Monday, June 26, 2017

FOILING THE BEST-LAID PLANS

The Faculty Glade at UC Berkeley, and the famous bollards:
Now, how did those kids get up there?
At the University of California in Berkeley, surrounded by a passel of important academic buildings, there’s a grassy little hillock known as the Faculty Glade. When it was laid out, the landscape architects intended students to stroll obediently around its perimeter on an asphalt path they'd provided. But of course, the harried students cut across it instead, making a crisscrossing cowpath that defined the shortest distance between classes.

Exasperated, the landscape architects finally resolved to install a set of bollards draped with heavy chains to block the mouth of each shortcut, probably chuckling evilly to themselves the whole time. When the imposing barriers were completed, the students nonchalantly jumped over them and continued on their way as before.

Le Corbusier's Pessac housing estate as designed in 1925:
People filling his apartments with antique armoires

and wrought-iron chandeliers drove the architect crazy.
And if he thought that was bad...
I’ve always been cheered by this small triumph over a seemingly pointless restriction on human nature. Sure, it was just some college kids, a hill and a bunch of barriers—but to me, it was a demonstration both of the steadfastness of the human spirit, and the unwitting penchant people have for screwing up the best-laid plans.  

In any case, a truly humane built environment should be able to absorb such trifling deviations from intended use. One problem with Modern architecture was that many of its proponents simply couldn’t live with this idea. They perceived their buildings as pristine works of art frozen in time and space, ones in which human occupants often seemed little more than a necessary annoyance.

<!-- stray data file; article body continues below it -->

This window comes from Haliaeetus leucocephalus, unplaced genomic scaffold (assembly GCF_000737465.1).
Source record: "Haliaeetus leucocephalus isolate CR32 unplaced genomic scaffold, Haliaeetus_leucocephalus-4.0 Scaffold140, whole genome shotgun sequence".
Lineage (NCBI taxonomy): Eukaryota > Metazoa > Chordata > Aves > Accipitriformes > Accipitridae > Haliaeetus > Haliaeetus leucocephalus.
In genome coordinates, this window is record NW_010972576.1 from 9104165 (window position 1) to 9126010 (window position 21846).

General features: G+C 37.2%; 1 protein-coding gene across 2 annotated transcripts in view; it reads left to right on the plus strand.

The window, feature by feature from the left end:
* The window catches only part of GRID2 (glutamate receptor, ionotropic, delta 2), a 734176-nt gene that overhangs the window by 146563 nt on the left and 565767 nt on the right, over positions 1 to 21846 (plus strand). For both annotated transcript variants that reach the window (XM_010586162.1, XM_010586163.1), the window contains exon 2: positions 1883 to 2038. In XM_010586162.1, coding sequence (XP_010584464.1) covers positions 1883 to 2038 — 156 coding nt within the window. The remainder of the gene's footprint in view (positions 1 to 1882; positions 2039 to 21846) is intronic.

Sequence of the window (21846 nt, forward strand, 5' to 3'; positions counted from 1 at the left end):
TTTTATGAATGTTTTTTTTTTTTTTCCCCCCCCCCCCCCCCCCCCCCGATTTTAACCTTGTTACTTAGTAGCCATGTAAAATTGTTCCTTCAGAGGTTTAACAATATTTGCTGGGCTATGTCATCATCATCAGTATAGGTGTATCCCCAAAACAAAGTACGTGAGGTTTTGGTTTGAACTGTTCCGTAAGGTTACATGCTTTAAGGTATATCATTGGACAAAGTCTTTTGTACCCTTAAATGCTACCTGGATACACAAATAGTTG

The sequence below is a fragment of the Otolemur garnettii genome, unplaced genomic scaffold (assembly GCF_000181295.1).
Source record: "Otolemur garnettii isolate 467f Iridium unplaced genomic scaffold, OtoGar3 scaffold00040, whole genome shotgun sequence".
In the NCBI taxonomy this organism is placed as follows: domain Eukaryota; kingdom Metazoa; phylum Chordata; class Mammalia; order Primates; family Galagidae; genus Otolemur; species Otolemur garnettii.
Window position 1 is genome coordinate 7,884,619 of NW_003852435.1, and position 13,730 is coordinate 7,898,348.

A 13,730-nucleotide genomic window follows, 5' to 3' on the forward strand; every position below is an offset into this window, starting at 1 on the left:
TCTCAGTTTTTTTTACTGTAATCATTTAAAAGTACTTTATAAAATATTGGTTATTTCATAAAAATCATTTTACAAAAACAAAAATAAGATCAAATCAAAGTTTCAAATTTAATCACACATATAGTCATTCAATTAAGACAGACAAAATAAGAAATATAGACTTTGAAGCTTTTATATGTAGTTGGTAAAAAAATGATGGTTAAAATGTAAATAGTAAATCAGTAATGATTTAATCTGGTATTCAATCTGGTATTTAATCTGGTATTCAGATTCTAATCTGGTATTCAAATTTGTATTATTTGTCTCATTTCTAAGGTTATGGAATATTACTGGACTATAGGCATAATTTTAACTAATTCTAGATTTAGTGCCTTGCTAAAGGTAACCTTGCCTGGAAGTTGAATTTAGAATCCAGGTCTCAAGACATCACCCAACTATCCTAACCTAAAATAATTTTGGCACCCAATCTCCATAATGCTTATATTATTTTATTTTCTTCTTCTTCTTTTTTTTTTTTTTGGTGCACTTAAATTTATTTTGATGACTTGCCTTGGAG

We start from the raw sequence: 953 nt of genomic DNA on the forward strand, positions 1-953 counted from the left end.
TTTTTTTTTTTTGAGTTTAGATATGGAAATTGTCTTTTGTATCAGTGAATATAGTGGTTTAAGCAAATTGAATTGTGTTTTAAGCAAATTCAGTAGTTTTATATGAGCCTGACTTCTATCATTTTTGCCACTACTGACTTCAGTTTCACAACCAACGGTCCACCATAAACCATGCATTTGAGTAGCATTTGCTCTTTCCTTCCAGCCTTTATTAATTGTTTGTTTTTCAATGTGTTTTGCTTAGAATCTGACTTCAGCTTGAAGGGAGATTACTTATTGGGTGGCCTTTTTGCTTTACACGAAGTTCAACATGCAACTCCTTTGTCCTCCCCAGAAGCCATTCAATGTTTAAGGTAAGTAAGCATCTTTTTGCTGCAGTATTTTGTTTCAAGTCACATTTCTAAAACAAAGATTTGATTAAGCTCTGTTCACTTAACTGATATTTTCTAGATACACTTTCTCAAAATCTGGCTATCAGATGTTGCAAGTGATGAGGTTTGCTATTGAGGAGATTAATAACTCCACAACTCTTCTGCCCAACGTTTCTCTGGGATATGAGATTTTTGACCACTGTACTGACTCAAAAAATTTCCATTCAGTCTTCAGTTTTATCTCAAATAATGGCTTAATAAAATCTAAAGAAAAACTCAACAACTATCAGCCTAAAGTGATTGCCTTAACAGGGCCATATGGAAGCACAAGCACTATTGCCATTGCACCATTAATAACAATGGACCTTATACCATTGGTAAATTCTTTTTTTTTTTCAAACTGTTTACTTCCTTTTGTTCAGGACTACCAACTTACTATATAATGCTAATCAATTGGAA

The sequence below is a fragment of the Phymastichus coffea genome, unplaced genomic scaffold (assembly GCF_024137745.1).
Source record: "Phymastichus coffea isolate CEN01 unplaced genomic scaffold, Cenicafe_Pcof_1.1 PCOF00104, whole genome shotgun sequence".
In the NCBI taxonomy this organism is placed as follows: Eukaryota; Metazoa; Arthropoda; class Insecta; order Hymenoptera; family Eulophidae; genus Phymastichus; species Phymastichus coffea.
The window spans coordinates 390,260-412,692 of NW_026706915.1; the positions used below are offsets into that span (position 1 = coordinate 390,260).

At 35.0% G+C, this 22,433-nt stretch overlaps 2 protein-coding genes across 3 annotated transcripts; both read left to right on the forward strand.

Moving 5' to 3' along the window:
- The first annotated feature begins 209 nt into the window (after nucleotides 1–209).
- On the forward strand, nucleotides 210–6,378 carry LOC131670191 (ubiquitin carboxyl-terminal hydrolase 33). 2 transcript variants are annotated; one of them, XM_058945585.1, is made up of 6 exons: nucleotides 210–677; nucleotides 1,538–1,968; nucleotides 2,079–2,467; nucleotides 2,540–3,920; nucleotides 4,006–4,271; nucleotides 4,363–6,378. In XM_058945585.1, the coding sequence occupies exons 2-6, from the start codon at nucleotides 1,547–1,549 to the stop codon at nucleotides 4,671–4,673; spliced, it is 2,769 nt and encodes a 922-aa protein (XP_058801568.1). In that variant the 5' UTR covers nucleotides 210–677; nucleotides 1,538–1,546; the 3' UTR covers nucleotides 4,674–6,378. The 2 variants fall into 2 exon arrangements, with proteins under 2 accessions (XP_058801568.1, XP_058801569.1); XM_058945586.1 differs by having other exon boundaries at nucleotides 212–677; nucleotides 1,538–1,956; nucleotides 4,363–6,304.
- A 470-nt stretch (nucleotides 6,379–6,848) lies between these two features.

...here's the Pessac housing estate today,
with various modifications made by residents
desperate to make it feel more homey.
The architect Le Corbusier is said to have become apoplectic when he stopped by an ultramodern apartment house he’d just finished and found the new tenants installing Baroque armoires and wrought-iron chandeliers. Those unpredictable humans were messing up his big plan.

The legendary Mies van der Rohe was equally put out when he noticed that the occupants of one of his toney highrises all had their window shades set at different heights, ruining the gridded perfection of the building’s glass exterior. He decreed that henceforth, the shades would be adjusted to one of four standard positions, and just to make sure, he had stops installed on all the windows.

Mies van der Rohe's Lake Shore Apartments in Chicago,
circa 1948. Note the window shades, which are all
in one of the four positions approved by the architect.
This sort of fixation on planning and control seems unreasoned, not to say futile, considering how much humans resent being told what to do. More tellingly, having all the window shades line up, and the tenants’ furniture match, and the Faculty Glade remain pristine but unappreciated, wouldn’t really have made anyone happier.

We architects, and perhaps people in general, need to let go of our incessant mania for controlling the world around us, and learn to make peace with the uncontrollable. For matter how carefully we may plan, there will always be some unexpected quirks that surprise us. Still, we ought to rest assured that things will work out in spite of them, and maybe even because of them. Apparently, even Le Corbusier eventually came to this conclusion when he observed

"You know, it is always life that is right and the architect who is wrong."

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